The concentration of CO2 in the global atmosphere first went above 400 parts per million in April 2014. That was the first time in human history that the concentration went so high. Those who have followed this number, which is displayed here in Item A1 to the left, then watched it dip in the subsequent months below 400 and drop down to just above 394 ppm; that was in early September. It dropped through the northern hemisphere summer because northern hemisphere trees and other photosynthesizing plants were eating so much CO2—summer is, literally, their time in the sun. Well, summer ended more than three months ago, and the northern hemisphere just experienced the winter solstice. The plant growing season is long over. And the CO2 concentration just today went above 400 ppm again. I’m worried that it’s probably going to stay there.
An nuclear plant in the U.S., the famous and ill-starred Vermont Yankee, has just come permanently out of service. It has ended its life as a provider of electricity to the northeast. It ran since the 1970s, mostly as a baseload—twenty-four hours a day, seven days a week, often for hundreds of days at a time—provider. Its 600 megawatts of output came with no CO2 at all. Those 600 MW will now likely be replaced with natural-gas, i.e., methane, fired generators. You can read about the effort to keep this just-about-entirely-unappreciated workhorse running, and what will follow the nuclear era in Vermont, in Meredith Angwin’s powerful, thoughtful, and saddened-but-still-optimistic blog Yes Vermont Yankee.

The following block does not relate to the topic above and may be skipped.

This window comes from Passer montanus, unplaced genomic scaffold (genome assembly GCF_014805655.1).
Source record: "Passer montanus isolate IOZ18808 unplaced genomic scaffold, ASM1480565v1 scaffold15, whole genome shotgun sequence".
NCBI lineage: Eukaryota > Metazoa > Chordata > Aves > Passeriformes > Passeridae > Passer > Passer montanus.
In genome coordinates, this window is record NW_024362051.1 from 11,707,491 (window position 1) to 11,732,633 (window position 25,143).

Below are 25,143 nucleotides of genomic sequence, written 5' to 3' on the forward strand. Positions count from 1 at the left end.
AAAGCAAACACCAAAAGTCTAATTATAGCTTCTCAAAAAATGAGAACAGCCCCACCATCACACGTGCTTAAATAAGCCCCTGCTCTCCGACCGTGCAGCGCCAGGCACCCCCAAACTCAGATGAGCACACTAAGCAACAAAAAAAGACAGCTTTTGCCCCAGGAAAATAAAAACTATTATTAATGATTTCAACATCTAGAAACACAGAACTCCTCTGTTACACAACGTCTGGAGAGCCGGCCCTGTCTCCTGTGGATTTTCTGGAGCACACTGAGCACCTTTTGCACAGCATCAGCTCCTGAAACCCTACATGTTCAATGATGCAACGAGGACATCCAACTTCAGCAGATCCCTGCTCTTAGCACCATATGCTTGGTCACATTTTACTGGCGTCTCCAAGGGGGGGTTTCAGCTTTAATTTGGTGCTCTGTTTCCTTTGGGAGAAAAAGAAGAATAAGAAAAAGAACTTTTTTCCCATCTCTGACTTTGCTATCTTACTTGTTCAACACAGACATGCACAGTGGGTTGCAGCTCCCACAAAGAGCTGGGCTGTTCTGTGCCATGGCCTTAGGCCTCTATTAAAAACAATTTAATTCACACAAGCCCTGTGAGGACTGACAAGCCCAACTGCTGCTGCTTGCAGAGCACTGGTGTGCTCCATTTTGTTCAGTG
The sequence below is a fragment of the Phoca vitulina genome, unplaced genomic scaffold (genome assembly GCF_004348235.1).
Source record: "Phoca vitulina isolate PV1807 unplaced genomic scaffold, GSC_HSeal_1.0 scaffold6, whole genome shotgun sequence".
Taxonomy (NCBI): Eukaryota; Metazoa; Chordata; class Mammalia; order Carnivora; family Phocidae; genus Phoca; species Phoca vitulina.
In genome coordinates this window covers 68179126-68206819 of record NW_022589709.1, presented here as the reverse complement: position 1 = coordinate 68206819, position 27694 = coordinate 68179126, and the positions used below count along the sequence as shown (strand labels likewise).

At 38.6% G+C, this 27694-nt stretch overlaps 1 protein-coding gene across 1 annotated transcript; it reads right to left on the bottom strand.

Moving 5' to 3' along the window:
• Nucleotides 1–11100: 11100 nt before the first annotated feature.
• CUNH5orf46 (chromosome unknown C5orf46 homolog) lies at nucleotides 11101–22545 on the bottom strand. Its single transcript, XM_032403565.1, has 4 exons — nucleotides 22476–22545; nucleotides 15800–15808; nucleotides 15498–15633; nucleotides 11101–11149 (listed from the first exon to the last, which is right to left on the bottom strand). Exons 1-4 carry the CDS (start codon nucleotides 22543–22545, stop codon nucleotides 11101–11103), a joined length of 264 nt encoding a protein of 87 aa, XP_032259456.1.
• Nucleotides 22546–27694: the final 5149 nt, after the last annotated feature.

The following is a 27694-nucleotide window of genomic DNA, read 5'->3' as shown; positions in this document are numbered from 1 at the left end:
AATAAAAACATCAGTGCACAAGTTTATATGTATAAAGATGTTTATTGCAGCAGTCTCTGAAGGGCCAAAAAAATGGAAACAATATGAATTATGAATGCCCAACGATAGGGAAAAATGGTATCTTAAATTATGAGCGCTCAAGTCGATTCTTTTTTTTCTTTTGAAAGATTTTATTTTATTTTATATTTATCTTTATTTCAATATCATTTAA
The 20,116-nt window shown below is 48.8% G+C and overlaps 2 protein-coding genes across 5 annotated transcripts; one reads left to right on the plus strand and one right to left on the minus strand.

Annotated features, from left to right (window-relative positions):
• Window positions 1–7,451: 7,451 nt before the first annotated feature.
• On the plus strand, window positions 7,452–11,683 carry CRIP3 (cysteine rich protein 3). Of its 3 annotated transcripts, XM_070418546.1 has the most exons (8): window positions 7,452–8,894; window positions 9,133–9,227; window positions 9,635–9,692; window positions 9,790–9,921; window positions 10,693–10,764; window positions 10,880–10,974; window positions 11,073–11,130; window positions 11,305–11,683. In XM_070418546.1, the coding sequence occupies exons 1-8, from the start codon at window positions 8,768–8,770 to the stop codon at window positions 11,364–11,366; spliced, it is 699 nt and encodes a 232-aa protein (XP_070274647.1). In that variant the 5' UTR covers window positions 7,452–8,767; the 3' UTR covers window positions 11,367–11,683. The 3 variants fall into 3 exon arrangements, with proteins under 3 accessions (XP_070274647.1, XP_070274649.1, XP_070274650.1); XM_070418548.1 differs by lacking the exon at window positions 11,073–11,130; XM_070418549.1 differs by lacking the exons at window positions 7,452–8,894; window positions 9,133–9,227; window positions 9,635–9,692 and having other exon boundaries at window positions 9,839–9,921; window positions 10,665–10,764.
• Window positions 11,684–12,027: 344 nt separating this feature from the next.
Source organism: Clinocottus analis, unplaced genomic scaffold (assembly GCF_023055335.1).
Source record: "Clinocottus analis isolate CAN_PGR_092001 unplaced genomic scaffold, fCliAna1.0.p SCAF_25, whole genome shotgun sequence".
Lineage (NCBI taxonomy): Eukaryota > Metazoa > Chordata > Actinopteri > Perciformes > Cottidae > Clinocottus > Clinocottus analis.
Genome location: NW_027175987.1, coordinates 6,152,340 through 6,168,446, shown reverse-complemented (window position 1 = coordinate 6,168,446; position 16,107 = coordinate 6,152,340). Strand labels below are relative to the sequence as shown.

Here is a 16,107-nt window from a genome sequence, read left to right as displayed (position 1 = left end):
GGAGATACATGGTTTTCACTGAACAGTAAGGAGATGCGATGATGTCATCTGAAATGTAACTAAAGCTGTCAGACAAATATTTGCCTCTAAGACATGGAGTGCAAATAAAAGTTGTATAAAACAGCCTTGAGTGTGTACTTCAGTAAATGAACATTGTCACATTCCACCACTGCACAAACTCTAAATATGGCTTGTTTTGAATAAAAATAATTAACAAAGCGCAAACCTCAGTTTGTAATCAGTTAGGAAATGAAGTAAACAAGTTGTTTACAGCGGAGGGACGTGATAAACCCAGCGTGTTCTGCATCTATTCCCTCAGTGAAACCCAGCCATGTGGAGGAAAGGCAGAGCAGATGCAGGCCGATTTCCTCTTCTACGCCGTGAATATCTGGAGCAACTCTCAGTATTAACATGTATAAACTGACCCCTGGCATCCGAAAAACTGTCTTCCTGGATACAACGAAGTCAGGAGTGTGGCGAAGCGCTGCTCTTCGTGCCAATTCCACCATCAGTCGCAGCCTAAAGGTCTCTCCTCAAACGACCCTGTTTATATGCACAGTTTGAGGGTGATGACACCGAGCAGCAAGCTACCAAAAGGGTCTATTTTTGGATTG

A 600 MW gas-fired plant, running as a 24/7 provider, will dump roughly 2.6 million tons of CO2 into the air each year. Those 2.6 million tons started going into our atmosphere last Monday, December 29.
And today, the global CO2 concentration moved again above 400 ppm. Because of the Vermont Yankee closure, and hundreds of other terrible and short-sighted anti-nuclear decisions, that 400 mark will soon become the good old days. We are heading to 500.